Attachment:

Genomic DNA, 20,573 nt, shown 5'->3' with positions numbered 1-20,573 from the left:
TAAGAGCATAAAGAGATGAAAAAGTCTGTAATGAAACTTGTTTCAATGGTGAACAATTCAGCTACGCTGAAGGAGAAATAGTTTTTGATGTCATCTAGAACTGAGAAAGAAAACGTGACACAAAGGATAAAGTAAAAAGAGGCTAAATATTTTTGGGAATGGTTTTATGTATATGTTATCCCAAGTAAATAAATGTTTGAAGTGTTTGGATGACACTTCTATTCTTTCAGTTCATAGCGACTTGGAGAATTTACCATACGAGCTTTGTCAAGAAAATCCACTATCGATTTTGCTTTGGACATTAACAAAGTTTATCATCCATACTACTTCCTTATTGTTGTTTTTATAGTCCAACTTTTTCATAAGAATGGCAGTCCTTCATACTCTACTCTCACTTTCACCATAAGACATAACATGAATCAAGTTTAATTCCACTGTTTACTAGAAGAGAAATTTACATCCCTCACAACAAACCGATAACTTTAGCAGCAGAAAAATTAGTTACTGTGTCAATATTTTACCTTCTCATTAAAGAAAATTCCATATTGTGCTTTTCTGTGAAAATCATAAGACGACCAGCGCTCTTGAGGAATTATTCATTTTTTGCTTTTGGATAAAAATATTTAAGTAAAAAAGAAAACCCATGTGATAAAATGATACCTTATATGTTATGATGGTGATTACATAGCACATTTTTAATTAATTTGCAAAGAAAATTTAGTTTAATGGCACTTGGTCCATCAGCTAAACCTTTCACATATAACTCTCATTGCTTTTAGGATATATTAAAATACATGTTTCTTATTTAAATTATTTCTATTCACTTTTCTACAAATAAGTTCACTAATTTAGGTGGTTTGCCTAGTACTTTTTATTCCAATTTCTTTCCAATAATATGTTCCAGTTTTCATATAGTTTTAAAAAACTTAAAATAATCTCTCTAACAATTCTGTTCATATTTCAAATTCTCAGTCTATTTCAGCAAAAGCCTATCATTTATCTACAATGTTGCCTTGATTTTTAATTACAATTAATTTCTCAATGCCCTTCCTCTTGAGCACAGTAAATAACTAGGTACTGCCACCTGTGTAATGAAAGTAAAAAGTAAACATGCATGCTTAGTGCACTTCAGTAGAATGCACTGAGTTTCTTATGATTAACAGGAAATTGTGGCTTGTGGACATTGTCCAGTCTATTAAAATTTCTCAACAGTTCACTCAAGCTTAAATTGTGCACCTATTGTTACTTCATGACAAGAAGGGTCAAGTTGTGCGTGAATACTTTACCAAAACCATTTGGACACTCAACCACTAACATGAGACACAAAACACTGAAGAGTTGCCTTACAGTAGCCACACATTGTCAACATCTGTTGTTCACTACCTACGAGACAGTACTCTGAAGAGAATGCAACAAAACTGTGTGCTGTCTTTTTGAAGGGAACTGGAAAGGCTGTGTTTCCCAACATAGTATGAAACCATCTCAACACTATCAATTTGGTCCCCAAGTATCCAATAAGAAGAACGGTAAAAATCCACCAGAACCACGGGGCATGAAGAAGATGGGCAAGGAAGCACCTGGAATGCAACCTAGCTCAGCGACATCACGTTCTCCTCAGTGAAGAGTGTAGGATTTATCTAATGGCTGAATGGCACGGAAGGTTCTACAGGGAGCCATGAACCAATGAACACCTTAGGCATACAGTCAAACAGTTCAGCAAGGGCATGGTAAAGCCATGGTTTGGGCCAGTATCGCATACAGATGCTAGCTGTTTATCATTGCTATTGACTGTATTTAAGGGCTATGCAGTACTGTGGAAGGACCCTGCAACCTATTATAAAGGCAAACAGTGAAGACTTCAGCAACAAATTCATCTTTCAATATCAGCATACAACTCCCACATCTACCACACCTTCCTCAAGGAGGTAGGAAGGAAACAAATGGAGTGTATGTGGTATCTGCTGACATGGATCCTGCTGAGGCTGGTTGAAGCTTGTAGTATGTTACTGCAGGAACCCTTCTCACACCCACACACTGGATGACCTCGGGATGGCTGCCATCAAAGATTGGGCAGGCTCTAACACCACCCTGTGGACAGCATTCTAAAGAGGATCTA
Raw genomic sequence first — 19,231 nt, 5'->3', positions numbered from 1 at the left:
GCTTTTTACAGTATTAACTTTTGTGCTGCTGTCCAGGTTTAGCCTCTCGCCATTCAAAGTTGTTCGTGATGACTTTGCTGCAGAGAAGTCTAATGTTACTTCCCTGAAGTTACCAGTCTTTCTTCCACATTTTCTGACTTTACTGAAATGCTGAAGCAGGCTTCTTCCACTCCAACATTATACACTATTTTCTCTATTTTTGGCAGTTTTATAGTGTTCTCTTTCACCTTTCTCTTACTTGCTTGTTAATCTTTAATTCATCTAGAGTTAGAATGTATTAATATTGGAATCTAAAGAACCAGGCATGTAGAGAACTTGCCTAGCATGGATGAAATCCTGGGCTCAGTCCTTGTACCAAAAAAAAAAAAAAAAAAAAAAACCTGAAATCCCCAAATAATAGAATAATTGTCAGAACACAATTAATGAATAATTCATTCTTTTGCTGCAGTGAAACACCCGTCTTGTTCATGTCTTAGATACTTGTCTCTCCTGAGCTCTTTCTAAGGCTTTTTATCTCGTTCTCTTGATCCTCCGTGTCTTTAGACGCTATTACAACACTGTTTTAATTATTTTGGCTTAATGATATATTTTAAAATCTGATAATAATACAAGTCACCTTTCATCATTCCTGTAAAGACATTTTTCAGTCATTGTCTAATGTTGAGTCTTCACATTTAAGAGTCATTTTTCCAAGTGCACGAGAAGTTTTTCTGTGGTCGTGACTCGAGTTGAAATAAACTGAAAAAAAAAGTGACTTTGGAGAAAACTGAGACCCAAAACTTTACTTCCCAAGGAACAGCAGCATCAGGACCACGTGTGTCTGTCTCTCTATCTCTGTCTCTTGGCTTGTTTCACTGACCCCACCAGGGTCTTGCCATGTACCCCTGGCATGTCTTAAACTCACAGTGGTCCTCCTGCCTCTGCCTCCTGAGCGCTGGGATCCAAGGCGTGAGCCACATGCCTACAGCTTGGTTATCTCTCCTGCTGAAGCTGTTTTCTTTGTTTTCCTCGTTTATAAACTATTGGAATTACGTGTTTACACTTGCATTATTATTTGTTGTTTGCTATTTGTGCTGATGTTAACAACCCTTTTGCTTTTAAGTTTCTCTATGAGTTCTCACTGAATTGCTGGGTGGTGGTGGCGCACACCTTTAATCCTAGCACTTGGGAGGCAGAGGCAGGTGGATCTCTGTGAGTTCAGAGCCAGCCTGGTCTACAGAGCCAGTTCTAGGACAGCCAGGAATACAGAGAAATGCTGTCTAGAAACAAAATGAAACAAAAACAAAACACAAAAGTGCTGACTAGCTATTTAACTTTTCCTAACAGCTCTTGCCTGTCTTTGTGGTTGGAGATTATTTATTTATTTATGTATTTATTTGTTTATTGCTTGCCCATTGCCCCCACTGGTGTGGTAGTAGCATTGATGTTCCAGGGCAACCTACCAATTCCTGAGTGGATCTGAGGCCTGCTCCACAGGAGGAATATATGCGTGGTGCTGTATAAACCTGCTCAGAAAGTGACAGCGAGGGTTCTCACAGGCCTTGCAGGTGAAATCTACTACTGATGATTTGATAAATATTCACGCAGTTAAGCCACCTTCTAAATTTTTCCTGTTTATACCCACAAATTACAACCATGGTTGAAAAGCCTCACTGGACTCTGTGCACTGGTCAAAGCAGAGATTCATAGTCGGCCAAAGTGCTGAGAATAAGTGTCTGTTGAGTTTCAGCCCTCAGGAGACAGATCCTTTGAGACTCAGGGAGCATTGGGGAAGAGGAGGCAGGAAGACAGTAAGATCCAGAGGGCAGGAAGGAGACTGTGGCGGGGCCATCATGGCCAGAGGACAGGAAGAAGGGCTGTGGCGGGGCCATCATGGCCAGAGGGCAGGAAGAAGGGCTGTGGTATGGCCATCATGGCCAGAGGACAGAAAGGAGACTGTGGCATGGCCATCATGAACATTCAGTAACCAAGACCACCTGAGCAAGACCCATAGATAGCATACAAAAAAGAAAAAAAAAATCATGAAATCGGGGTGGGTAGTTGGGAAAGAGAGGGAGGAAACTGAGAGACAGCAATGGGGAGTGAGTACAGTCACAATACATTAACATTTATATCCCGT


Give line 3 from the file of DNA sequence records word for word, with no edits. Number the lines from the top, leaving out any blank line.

Raw genomic sequence first — 19,231 nt, 5'->3', positions numbered from 1 at the left: